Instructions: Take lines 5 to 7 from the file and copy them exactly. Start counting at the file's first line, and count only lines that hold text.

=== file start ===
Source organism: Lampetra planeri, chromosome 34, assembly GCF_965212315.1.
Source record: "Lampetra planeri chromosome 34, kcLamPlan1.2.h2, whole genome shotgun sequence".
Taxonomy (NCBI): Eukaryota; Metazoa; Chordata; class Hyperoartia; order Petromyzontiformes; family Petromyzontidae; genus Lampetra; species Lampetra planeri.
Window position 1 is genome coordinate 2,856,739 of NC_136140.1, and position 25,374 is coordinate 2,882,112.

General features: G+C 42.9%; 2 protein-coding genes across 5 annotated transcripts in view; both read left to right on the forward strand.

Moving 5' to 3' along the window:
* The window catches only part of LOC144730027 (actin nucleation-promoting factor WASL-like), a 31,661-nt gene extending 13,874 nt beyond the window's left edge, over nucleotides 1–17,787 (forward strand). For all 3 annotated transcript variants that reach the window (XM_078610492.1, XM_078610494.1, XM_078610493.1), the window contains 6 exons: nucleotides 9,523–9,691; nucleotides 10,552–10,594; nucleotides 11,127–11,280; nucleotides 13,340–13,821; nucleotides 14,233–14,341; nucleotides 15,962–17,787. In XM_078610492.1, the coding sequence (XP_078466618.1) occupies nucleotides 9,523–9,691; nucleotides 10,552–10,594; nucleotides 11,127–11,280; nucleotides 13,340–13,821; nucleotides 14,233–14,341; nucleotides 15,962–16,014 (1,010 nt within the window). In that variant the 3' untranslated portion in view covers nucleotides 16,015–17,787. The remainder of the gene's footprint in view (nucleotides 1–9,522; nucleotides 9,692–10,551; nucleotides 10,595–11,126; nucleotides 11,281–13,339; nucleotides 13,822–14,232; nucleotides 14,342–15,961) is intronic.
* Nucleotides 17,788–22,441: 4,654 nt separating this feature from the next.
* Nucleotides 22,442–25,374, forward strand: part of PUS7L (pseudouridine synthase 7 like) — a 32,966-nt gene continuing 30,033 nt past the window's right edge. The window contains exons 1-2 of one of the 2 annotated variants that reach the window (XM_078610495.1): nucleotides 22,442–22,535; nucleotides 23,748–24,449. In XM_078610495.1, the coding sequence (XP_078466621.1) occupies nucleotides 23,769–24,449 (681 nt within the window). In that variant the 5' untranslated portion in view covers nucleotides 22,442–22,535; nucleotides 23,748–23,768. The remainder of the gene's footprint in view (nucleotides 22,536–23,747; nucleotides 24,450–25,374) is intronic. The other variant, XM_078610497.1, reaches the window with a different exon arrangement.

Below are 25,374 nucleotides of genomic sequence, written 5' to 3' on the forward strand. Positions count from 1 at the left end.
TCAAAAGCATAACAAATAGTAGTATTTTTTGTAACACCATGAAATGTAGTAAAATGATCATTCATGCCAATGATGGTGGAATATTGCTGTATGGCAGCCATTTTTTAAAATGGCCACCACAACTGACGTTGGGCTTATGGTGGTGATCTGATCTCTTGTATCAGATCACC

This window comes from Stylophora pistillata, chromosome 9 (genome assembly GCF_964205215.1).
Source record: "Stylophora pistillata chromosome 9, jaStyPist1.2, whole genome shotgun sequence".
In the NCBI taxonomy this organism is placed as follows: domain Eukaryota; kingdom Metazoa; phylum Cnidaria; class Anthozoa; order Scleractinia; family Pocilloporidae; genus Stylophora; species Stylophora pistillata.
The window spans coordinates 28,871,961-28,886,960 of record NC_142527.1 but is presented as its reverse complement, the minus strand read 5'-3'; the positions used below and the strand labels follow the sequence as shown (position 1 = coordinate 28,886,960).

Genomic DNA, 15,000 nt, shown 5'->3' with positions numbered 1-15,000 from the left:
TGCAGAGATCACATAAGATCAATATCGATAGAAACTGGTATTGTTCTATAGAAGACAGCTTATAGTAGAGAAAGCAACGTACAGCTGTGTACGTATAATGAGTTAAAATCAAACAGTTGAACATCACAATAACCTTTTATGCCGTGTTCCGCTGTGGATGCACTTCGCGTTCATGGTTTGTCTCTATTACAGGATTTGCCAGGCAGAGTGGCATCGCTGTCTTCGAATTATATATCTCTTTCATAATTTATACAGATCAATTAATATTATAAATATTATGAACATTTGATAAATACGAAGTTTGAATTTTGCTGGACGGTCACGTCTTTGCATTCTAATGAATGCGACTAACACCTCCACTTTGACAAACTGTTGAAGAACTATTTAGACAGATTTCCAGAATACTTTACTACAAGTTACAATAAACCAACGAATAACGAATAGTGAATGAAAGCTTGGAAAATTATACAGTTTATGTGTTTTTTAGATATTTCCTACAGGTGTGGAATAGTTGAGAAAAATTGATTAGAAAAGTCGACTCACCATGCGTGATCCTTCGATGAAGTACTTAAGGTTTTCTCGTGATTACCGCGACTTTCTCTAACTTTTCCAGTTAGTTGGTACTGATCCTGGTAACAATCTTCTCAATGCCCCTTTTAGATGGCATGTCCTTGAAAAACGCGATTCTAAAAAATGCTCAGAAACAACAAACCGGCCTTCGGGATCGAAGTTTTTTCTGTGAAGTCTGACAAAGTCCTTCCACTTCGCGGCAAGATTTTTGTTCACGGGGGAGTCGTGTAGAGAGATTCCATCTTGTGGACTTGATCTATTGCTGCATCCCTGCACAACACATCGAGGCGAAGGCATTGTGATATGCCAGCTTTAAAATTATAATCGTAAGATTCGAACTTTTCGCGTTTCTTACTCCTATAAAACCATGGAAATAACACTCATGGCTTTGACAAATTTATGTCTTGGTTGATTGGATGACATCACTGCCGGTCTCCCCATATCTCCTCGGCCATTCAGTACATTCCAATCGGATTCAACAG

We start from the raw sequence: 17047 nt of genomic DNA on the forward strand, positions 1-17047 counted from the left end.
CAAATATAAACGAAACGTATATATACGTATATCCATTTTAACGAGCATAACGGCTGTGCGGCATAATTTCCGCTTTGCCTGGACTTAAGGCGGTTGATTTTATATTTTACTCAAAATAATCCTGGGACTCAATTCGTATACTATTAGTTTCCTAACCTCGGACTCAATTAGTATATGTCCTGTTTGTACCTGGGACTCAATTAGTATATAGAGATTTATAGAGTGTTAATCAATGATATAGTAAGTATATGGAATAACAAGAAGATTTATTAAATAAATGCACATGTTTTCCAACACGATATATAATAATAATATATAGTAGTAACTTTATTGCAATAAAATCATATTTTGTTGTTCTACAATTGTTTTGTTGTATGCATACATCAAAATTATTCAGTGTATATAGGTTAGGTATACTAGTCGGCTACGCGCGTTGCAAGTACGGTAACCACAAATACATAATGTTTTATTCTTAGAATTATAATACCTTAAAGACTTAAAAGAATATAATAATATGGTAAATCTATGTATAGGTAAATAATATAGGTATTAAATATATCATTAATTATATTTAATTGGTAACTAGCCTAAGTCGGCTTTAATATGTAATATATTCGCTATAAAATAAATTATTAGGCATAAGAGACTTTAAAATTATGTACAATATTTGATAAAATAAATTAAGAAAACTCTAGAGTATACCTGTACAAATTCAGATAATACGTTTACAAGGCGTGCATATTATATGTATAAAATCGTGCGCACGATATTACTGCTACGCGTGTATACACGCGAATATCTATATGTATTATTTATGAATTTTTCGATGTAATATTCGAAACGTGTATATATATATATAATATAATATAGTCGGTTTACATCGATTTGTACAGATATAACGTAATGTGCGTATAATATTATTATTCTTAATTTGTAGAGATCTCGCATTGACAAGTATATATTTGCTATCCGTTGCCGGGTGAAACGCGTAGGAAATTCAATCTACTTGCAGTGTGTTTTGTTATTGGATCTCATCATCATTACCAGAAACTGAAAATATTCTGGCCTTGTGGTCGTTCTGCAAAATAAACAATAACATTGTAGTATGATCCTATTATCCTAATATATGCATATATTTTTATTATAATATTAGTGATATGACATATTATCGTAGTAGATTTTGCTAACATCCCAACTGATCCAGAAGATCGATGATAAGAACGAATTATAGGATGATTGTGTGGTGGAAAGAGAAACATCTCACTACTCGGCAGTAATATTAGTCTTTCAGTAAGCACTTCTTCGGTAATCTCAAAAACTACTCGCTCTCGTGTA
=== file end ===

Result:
General features: G+C 42.9%; 2 protein-coding genes across 5 annotated transcripts in view; both read left to right on the forward strand.

Moving 5' to 3' along the window:
* The window catches only part of LOC144730027 (actin nucleation-promoting factor WASL-like), a 31,661-nt gene extending 13,874 nt beyond the window's left edge, over nucleotides 1–17,787 (forward strand). For all 3 annotated transcript variants that reach the window (XM_078610492.1, XM_078610494.1, XM_078610493.1), the window contains 6 exons: nucleotides 9,523–9,691; nucleotides 10,552–10,594; nucleotides 11,127–11,280; nucleotides 13,340–13,821; nucleotides 14,233–14,341; nucleotides 15,962–17,787. In XM_078610492.1, the coding sequence (XP_078466618.1) occupies nucleotides 9,523–9,691; nucleotides 10,552–10,594; nucleotides 11,127–11,280; nucleotides 13,340–13,821; nucleotides 14,233–14,341; nucleotides 15,962–16,014 (1,010 nt within the window). In that variant the 3' untranslated portion in view covers nucleotides 16,015–17,787. The remainder of the gene's footprint in view (nucleotides 1–9,522; nucleotides 9,692–10,551; nucleotides 10,595–11,126; nucleotides 11,281–13,339; nucleotides 13,822–14,232; nucleotides 14,342–15,961) is intronic.